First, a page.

To rally more Senator support for the Federal Marriage Amendment before the mid-July voting date, pro-family groups are urging churches to participate in "Marriage Protection Sunday" on July 11 and "Call your Senator Day" on Monday, July 12.
On July 11, "pastors and Sunday school classes are encouraged to proclaim the importance of the God-ordained institution of marriage in their sermons and to realistically portray the serious threat we face from homosexual marriage," read an "Alert!" update sent by Liberty Counsel.
Liberty Counsel is also providing a list of contact numbers to Senators who oppose and support the FMA.
The event's proposal, which was first announced by American Family Association, also urges "churches to distribute information sheets to their members explaining how to contact their Senators."
Considerations to vote on the FMA was affirmed by Sen. John Cornyn (R-Tx.) during a Washington news conference on June 18.
"This amendment is the only tool the American people have to ensure that the definition of marriage remains one man and one woman," said Family Research Council President Tony Perkins in a statement.
According to Perkins, polls have shown that as many as 72 percent of Americans support traditional marriage.
"We look forward to seeing which Senators will step up to the plate and take a stand in defense of marriage next month," he said.
Family Research Council plans to hold three simulcasts to rally support for the FMA among the Christian community. The next simulcast is scheduled on Marriage Protection Sunday, featuring Perkins, Focus on the Family's Dr. James Dobson, Prison Fellowship Ministries' Chuck Colson, and Southern Baptist Convention's Dr. Richard Land.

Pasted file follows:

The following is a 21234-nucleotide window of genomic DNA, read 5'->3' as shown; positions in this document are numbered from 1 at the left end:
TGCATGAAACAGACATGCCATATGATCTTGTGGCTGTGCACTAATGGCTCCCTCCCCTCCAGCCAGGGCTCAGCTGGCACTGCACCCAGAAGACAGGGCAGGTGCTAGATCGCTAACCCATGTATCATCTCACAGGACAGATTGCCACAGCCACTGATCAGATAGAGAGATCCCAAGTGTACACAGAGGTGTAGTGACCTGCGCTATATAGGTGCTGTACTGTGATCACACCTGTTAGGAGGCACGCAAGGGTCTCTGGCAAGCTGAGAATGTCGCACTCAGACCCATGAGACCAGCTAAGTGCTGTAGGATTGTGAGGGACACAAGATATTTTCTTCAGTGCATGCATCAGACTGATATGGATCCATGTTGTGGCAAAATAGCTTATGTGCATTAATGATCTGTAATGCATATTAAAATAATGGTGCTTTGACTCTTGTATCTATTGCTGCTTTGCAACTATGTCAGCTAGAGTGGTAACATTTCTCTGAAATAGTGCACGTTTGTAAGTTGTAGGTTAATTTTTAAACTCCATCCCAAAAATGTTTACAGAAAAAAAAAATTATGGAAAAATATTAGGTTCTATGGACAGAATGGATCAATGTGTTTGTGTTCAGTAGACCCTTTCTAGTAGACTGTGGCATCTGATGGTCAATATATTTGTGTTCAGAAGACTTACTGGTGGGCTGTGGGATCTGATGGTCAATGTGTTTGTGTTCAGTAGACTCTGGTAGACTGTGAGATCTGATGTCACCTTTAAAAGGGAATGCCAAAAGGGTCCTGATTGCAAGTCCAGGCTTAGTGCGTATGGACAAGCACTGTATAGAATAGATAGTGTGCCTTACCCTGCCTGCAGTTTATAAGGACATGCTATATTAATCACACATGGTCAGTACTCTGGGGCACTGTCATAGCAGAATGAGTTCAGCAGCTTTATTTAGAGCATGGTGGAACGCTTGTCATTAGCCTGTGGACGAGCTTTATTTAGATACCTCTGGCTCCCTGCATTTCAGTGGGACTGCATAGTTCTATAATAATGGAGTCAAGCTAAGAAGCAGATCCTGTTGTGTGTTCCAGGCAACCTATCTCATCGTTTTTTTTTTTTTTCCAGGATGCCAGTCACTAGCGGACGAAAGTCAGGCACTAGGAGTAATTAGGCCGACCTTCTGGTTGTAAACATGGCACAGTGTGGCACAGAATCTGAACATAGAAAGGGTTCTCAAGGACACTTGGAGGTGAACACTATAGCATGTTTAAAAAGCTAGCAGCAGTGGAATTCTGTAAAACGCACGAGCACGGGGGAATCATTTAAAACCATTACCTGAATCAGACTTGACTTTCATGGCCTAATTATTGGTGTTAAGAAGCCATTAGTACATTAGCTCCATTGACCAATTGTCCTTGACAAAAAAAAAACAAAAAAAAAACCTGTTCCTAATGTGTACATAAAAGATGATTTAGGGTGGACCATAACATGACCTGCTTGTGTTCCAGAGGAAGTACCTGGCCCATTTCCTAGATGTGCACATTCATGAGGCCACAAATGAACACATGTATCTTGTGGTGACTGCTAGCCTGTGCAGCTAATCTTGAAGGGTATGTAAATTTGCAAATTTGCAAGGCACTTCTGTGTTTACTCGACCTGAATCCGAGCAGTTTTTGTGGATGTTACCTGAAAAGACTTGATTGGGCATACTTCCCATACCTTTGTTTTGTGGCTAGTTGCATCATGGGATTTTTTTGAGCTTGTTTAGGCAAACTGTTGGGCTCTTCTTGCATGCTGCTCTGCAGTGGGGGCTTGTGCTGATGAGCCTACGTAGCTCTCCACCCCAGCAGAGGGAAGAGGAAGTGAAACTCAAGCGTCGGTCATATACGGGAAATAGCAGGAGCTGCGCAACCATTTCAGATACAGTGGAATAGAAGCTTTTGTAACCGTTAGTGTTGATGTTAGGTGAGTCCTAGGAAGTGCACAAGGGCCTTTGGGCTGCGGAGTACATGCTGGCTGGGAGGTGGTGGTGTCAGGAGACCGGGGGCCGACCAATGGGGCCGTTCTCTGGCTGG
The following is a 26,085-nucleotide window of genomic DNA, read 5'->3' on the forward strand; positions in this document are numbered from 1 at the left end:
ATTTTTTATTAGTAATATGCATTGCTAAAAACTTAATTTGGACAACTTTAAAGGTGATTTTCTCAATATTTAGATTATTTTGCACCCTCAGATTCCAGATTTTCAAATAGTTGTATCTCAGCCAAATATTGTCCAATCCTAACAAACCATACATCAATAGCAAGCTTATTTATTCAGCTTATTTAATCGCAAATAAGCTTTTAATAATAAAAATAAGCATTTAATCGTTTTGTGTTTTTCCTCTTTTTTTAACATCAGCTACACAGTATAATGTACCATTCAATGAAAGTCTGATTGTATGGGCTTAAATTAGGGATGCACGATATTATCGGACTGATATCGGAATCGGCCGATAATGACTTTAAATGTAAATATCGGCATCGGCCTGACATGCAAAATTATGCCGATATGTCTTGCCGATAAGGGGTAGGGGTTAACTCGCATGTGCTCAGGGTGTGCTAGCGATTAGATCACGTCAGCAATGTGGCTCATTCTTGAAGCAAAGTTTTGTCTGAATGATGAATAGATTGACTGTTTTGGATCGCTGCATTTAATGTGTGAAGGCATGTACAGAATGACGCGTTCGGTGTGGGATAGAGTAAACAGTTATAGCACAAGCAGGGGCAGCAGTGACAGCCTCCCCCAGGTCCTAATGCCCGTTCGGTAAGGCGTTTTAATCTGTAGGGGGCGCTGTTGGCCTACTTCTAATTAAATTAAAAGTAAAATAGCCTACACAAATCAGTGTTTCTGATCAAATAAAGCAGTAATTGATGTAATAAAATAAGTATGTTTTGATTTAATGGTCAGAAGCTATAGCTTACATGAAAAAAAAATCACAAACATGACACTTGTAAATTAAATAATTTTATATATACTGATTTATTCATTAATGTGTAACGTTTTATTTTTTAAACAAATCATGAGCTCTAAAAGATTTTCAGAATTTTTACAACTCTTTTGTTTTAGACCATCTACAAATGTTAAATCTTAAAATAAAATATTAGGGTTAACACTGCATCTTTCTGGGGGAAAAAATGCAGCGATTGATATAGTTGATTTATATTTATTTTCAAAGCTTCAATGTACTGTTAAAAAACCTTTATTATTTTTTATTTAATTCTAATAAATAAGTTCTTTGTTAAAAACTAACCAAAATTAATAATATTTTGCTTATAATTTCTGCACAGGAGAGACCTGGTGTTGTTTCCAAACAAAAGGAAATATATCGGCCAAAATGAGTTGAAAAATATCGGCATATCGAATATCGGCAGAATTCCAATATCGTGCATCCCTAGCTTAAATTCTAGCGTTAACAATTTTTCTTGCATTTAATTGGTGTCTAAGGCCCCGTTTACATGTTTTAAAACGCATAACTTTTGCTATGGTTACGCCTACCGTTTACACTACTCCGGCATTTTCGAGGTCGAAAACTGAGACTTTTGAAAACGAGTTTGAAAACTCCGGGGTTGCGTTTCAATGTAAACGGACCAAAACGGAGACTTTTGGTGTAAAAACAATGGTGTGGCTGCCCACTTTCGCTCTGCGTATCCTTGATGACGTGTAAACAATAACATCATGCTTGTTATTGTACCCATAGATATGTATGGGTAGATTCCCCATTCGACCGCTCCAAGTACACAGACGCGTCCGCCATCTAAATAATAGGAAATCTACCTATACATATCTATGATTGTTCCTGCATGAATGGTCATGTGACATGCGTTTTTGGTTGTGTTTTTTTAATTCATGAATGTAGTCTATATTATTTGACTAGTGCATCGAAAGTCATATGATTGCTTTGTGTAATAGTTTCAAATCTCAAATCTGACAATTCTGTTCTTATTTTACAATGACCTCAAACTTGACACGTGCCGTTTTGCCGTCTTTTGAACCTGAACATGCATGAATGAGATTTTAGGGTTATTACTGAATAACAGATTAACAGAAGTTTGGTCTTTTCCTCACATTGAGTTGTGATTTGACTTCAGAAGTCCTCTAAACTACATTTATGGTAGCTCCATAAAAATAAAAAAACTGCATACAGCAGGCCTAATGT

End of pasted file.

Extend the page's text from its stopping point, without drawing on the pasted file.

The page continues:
Many participating speakers were part of FRC's very first "The Battle for Marriage" simulcast, which broadcasted live via satellite from New Life Church in Colorado Springs on May 23 to over 700 churches nationwide.
The issue of same-sex marriage began to be more of a public concern especially after San Francisco Mayor Gavin Newsom defied California State Law and issued marriage licenses to some 4,000 same-sex couples before being halted by the state's High Court. A decision on whether Newsom overstepped his powers in issuing the marriage licenses is expected to be delivered in August. Meanwhile, Massachusetts has continued to marry same-sex couples since homosexual marriages were legalized on May 17.
"We now know that homosexual couples from 46 states have been 'married' in Massachusetts, and there are lawsuits pending in at least 11 states seeking to strike down the definition of marriage," informed Perkins.
He said, "This is a national problem, and it requires a national solution - an amendment to the U.S. Constitution protecting marriage."